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exciting ideas, resemble by their softness or harshnefs the founds described ; and there are words which, by the celerity or slowness of pronunciation, have some resemblance to the motion they signify. The imitative power of words goes one step farther: the loftiness of some words makes them proper symbols of lofty ideas; a rough subject is imitated by harsh-founding words; and words of many fyllables pronounced flow and smooth, are expressive of grief and melancholy. Words have a separate effect on the mind, abstracting from their fignification and from their imitative power: they are more or less agreeable to the ear, by the fulness, sweetness, faintness, or roughness of their tones.
These are but faint beauties, being known to those only who have more than ordinary acuteness of perception. Language posse Teth a beauty superior greatly in degree, of which we are eminently sensible when a thought is communicated with perspicuity and sprightliness. This beauty of language, arising from its power of expressing thought, is apt to be confounded with the beauty of the thought itself: the beauty of thought, transferred to the expression, makes it appear more beautiful *. But these beauties, if we wish to
think * Chap. 2. part 1. sect. 5. Demetrius Phalereus (of Elo. cution, sect. 75.) makes the same observation. apt, says that author, to confound the language with the subject; and if the latter be nervous, we judge the same
think accurately, must be distinguished from each other. They are in reality so distinct, that we sometimes are conscious of the highest pleasure language can afford, when the subject expressed is disagreeable: a thing that is loathsome, or a scene of horror to make one's hair stand on end, may k be described in a manner so lively, as that the difagreeableness of the subject shall not even obscure the agreeableness of the description. The causes of the original beauty of language, considered as fignificant, which is a branch of the present subject, will be explained in their order. I shall only at present observe, that this beauty is the beauty of means fitted to an end, that of communicating thought: and hence it evidently appears, that of several expressions all conveying the same thought, the most beautiful, in the sense now mentioned, is that which in the most perfect manner answers its end.
The several beauties of language above men-i tioned, being of different kinds, ought to be handled separately. I shall begin with those beauties of language that arise from found; after which will follow the beauties of language considered as significant: this order appears natural ; for the
of the former. But they are clearly diftinguishable ; and it is not uncommon to find subjects of great dignity dressed in mean language. Theopompus is celebrated for the force of his diction; but erroneously : his subjcct indeed has great force, but his style very litile.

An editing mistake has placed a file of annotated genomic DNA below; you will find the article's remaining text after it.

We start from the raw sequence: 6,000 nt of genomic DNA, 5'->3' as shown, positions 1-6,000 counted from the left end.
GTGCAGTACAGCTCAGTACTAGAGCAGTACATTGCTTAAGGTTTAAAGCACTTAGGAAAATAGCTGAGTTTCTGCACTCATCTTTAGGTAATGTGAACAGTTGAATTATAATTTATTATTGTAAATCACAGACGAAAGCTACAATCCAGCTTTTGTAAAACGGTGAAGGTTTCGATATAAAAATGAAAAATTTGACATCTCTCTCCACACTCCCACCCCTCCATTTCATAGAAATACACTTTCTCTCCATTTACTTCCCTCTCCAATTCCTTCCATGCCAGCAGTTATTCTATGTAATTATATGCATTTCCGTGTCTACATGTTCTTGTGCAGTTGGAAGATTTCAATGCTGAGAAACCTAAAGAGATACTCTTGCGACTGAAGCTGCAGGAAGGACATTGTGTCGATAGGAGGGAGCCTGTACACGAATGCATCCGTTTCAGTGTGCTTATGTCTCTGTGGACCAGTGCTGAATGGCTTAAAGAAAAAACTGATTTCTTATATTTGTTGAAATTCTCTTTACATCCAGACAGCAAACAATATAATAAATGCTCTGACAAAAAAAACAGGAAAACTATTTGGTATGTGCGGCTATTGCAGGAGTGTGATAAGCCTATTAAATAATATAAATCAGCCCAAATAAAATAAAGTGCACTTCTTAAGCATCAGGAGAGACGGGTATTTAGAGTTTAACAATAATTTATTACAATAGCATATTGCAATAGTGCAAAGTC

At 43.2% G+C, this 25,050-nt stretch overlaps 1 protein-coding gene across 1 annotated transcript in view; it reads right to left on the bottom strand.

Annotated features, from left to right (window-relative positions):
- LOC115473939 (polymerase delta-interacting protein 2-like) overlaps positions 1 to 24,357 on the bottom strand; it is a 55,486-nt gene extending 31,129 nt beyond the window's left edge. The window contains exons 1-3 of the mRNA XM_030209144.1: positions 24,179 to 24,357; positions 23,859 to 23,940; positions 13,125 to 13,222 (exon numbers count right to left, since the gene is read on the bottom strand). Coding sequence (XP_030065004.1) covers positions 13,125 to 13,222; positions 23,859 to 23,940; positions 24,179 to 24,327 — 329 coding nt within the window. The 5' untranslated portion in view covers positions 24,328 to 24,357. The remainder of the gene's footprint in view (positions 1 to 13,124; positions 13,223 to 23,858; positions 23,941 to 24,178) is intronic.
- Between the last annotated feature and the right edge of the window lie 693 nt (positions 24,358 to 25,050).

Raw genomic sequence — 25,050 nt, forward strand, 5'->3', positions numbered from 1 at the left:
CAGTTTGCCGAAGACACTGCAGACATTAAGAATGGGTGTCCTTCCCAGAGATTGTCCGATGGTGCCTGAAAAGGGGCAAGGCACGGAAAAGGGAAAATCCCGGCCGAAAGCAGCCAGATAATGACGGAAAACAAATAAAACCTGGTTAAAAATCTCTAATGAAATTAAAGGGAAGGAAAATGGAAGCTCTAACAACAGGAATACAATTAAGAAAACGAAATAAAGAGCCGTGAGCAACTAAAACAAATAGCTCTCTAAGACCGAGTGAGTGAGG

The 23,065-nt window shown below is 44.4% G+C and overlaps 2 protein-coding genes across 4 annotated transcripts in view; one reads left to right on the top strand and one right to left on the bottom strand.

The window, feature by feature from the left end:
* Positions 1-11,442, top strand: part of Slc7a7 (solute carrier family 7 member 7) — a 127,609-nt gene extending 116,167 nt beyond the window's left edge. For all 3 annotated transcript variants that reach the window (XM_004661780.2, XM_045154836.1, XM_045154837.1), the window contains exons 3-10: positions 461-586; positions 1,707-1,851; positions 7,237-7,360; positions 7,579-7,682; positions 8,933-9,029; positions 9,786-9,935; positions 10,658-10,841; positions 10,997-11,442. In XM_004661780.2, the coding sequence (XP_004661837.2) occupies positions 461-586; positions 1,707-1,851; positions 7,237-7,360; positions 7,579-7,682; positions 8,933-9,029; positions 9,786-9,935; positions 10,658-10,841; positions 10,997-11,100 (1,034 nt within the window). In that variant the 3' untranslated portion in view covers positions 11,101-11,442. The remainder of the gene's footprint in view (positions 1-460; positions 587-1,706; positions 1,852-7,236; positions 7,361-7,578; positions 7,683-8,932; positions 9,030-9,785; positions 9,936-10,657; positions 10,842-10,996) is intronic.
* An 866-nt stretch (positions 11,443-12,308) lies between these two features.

found of a word is attended to, before we confider its fignification. In a third section come those fingular beauties of language that are derived from a resemblance between found and signification. The beauties of verse are handled in the last fection: for though the foregoing beauties are found
in verse as well as in prose, yet verse has many peculiar beauties, which for the fake of connection
must be brought under one view; and versification, at any rate, is a subject of so great importance as to deserve a place by itself.
S E C T.
Beauty of Language with respect to Sound.
THIS subject requires the following order,
The sounds of the different letters come first : next, these founds as united in syllables : third, syllables united in words : fourth, words united in a period : and in the last place, periods united in a discourse.
With respect to the first article, every vowel is sounded with a single expiration of air from the wind-pipe, through the cavity of the mouth. By varying this cavity, the different vowels are founded: for the air in passing through cavities differing in size, produceth various sounds, some high or
fharp, some low or flat: a small cavity occasions a high found, a large cavity a low sound. The five vowels accordingly, pronounced with the same extenfion of the wind-pipe, but with different openings of the mouth, form a regular series of sounds, descending from high to low, in the following order, i, e, a, o, u* Each of these founds is agreeable to the ear : and if it be required which of them is the most agreeable, it is perhaps safest to hold, that those vowels which are the farthest removed from the extremes, will be the most relished. This is all I have to remark upon the first article: for consonants being letters that of themfelves have no sound, serve only in conjunction with vowels to form articulate founds; and as every articulate sound makes a syllable, consonants come naturally under the second article; to which we proceed.
A consonant is pronounced with a less cavity than any vowel; and consequently every syllable into which a consonant enters, must have more than one sound, though pronounced with one expiration of air, or with one breath as commonly expressed: for however readily two sounds may unite, yet where they differ in tone, both of them must
be . In this scale of sounds, the letter i must be pronounced as in the word interest, and as in other words beginning with the syllable in ; the letter e as in persuasion ; the letter a ás in bat ; and the letter u as in number.
be heard if neither of them be suppressed. For
We next enquire, how far syllables are agree-